“Thought leaders are the informed opinion leaders and the go-to people in their field of expertise. They are trusted sources who move and inspire people with innovative ideas; turn ideas into reality, and know and show how to replicate their success.” ~ Thought Leadership Lab
When someone is a thought leader in their niche, they have extensive or specialized knowledge of their subject matter. This is important because people choose to spend money on products or services promoted by someone they consider a thought leader. As an entrepreneur building your credibility as a thought leader will have a tremendous impact on your bottom line. Your target audience will be attracted to you even before they make the first purchase and quickly become a warm target rather than a cold one.
Here is an example. If you wanted to buy a book about real estate, would you buy one written by John Doe or one written by Barbara Corcoran? If you really wanted to know the insider secrets for buying and selling real estate, you will buy from the know expert in the industry. You don’t have to be celebrity or a Shark to be known as a thought leader. On the contrary, many entrepreneurs position themselves as thought leaders in their niche and you can achieve this status in your niche. It will involve a deliberate plan of action and some time. Along the way you need to consciously set goals and analyze your results.
The first step on your way to becoming a thought leader is to present yourself as a professional. You need to “walk the walk” and “talk the talk” as the popular saying goes. This means looking and sounding like an expert and presenting yourself professionally. In order to be considered a thought leader you need to claim it and own it. You can do this several ways.
Social media is a popular and effective way to grow your credibility as a thought leader. Make sure your reputation on social media is always professional. Use professional language and images. Even the web becomes a small world and that prized business contact will find those items you post that are not a credible part of your professional image. A good rule of thumb is if you don’t want a potential client to know it, don’t post it.
Be aware of the language you use. First of all, you want to know that whomever you are communication with understands your message. If you use slang, jargon or tech speak, your message may not have the intended result. It is also not a good ideal to curse, use slang or be too lackadaisical. This may be construed as not caring. It doesn’t matter if you are responding to an email, talking on the phone or being interviewed on a podcast, use professional language.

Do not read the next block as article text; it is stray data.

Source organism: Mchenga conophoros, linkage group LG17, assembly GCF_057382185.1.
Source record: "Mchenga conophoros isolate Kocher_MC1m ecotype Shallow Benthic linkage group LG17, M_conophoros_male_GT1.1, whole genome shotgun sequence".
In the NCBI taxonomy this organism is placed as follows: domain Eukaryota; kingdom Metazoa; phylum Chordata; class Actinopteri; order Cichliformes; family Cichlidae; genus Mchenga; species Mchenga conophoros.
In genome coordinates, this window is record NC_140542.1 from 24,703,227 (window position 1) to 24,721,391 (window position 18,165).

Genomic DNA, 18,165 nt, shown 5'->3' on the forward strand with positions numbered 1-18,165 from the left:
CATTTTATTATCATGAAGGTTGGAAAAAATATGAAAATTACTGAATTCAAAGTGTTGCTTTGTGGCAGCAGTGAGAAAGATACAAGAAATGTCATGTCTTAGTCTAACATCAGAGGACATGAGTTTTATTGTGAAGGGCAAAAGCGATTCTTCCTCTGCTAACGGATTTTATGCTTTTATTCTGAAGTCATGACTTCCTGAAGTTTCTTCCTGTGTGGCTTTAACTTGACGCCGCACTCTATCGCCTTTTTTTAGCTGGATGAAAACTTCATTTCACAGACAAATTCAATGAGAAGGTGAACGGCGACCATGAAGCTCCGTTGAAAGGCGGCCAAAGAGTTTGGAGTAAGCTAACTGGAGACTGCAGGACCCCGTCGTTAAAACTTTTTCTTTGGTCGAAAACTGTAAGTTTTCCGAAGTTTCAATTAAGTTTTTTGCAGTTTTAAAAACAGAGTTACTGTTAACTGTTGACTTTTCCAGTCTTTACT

Remember that un-flattering picture from the last conference you attended? It is definitely not what you want potential clients to see. Take care that any photo you share, publish or use in marketing material portrays you in the most professional light possible. This doesn’t mean you have to wear a suit and tie in all your photos. It is important on social media especially, to come across as “real.” Just don’t make it too real!
Speaking of social media, you should also present yourself as friendly. When you ask someone to follow you, send a personal message telling them why you would like to connect and what you are all about. Express interest in knowing them as well. Be sure to follow the social networks “rules” for sending direct messages – they all a little different.
Step out of your box and put yourself in places you can learn, grow and meet people that will expand your horizons. Growing your network is an effective method of establishing your reputation as the go-to person for information in your niche. Your goal should be to help others not necessarily making a sell. If you concentrate on giving your knowledge freely you will find this will ultimately grow your business.
No one likes someone who “toots their own horn” all the time. You should strive to be a problem solver. Make every conversation about the other person. Find out what they do and what they know instead of bragging about yourself. When you ask others questions you will find their pain points. Then you can analyze how you can help them. Reach out to help ease their pain points and you will quickly become a thought leader.
As an entrepreneur, you probably already do many of these things. Step back and see what areas you need improve upon. Look to see if you are always being professional and putting your best foot forward. Analyze your communications, both written and spoken to see if you need to improve how you are communicating. Do you present yourself as a thought leader at all times? If you are falling short in any of these areas, take action now to improve.